When it comes to numbers, we live in two different worlds. Some of us view numbers through a millimeter/centimeter/meter lens. And some of us view them through an inches/feet/yards lens. As home machine embroiderers, we are caught in the middle because the industry needs to cater to both. The stitch outs for embroidery designs need to be precise. The stitching is also extremely small. Did you know that one millimeter equals .039 inches? Well, not really - it is actually .0393701 inches! While embroidery machine companies and the digitizers operate in the world of small, precise millimeters, they also need to accommodate those who view numbers through the inches lens. As a result, names associated with hoop sizes have become somewhat muddled. On occasion, this has caused frustration for the home machine embroiderer. So it is important and necessary to understand the capabilities (and limitations) of the hoops that you own.
Let's delve into these muddled details using SweetPea’s Dog Table Runner. The description for the Dog Table Runner indicates that the blocks can be made for a 5x7, 6x10, and 8x12 hoop. Lets use the 6x10 size for this discussion. What does a “6x10 block” really mean? Industry standards state that a 6x10 size hoop is one that measures 160x260 millimeters. 160x260 mm is actually 6.29x10.2 inches! Those who live in the “inches” world call it 6x10. However, to stitch out this design a hoop that is capable of stitching 160x260 mm or 6.29x10.2 inches is needed. Smaller won’t work even if it is only a fraction of an inch smaller!
A prime example of how hoop size names have become muddled and confusing due to labeling for both worlds is the 150x240 hoop. It has a stitching field of 6x9.6 inches and the hoop is sometimes referred to a 6x10 hoop (because we round 6x9.6 up to 6x10). As stated in the paragraph above, the industry standard of a 6x10 hoop is 160x260 mm or 6.29x10.2 inches. This means a 150x240mm hoop cannot handle a 6x10 design even though some embroidery companies refer to it as 6x10. Confusing and muddled for sure! (And remember these are industry standards. These sizes have not been arbitrarily set by Sweet Pea.)
Sweet Pea, as most other digitizers, use the industry standards for their designs. The sizes that Sweet Pea digitizes to are listed in the following table and in their Help Center. There are 4 hoop sizes that have a stitching field size that is slightly less than standard hoop name: 4x4, 7x12, 8x12, and 8x8. The other 4 that Sweet Pea digitizes for are slightly larger than the standard hoop size: 5x7, 6x10, 9x12, and 9.5x14.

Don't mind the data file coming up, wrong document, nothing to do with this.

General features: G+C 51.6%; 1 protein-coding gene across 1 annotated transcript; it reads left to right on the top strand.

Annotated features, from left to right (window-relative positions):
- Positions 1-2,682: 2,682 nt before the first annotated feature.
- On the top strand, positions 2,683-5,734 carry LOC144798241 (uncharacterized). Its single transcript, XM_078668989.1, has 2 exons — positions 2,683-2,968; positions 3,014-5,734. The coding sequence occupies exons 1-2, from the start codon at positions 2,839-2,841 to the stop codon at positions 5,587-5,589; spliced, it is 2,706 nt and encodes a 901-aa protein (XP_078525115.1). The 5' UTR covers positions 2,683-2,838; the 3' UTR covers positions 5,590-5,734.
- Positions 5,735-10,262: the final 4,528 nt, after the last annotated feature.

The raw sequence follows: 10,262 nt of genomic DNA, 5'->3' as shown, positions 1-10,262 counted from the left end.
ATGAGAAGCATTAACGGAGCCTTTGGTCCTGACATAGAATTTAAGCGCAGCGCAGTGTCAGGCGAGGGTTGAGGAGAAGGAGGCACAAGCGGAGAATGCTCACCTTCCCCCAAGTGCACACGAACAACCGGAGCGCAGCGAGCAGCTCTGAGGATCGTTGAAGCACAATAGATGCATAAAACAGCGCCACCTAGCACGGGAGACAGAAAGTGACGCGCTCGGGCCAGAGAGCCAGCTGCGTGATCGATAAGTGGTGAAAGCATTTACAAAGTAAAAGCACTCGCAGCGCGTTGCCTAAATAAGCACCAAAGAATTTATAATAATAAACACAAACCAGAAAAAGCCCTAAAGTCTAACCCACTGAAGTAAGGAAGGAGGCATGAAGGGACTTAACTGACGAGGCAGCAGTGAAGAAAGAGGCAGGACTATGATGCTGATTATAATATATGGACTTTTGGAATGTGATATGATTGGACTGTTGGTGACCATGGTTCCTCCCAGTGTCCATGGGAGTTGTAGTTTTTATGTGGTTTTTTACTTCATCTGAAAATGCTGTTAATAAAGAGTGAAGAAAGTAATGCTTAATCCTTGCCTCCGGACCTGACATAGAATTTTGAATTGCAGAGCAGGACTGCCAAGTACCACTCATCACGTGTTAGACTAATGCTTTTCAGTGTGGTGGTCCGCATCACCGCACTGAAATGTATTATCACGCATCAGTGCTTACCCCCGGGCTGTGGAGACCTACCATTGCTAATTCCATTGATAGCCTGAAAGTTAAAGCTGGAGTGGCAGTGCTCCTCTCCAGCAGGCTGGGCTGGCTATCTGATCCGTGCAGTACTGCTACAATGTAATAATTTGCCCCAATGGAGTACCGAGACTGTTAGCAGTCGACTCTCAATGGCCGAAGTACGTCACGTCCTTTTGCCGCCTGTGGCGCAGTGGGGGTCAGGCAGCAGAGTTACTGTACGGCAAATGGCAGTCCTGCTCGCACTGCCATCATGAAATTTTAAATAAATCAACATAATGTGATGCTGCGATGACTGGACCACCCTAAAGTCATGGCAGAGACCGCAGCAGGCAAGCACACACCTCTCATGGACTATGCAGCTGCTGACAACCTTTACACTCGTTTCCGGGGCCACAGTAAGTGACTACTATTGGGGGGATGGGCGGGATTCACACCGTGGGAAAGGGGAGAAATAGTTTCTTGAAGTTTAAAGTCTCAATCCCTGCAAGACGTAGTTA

Your Next Steps
Given this background on hoop names, hoop sizes, and the reality of the actual stitching sizes, what does the home embroider need to do to ensure that the selected design size is appropriate for their hoops? First, and most important, find out the size of your hoop in mm - not in inches. Some hoops have the size right on the frame. If you have a hoop that does not have the size on the frame, then look in the manual or online to find the size in mm.
Second, compare your measurements to the chart above. If your hoop is a 200x200 hoop, then you know you can stitch out a design that fits a 200x200 hoop or smaller. That is, you can stitch out a design that is 8x8, 5x7, or 4x4. What about hoop sizes that aren’t listed above? Let’s use the 360 x 200 hoop as an example. If you only know the mm but not the actual stitching field size, it can be calculated. Use an online mm to inches conversion (just google “mm to inches conversion” and a number of links will be returned). You can also do this by hand, using the international standard of 1 inch equals 25.4mm. 360x200 mm converts to 14.17 x 7.87. Once calculated, reference the the table above and find out which standard sizes the hoop can accommodate. Based on the calculations, the 360x200 hoop can use all of the sizes listed except for the 9x12 and 9.5x14 hoops. And finally, with the information presented above, take the time to inventory your hoops and document the file sizes that each can use. Keep this information near your embroidery machine for quick reference.
Here’s a sample inventory sheet:
What About Multi-Position Hoops (a.k.a split hoops)
A multi-position hoop — also called a split hoop or multi-hoop — allows the home embroiderer to stitch multiple designs without having to rehoop stabilizer and fabric. (Note that the term “split hoop” is not the same as “splitting a design”.) There are limitations however. That is, the design size that you are able to embroider can not exceed the maximum size that your machine is capable of doing - not what the hoop itself can do. For example, let’s say you have a 5x7 machine and you find a 5x12 multi-position hoop. The largest design you can embroider remains at 5x7.
In summary, understanding exactly what your hoop size means in terms of its name, its size in mm, and its stitching field size is essential for a successful embroidery experience.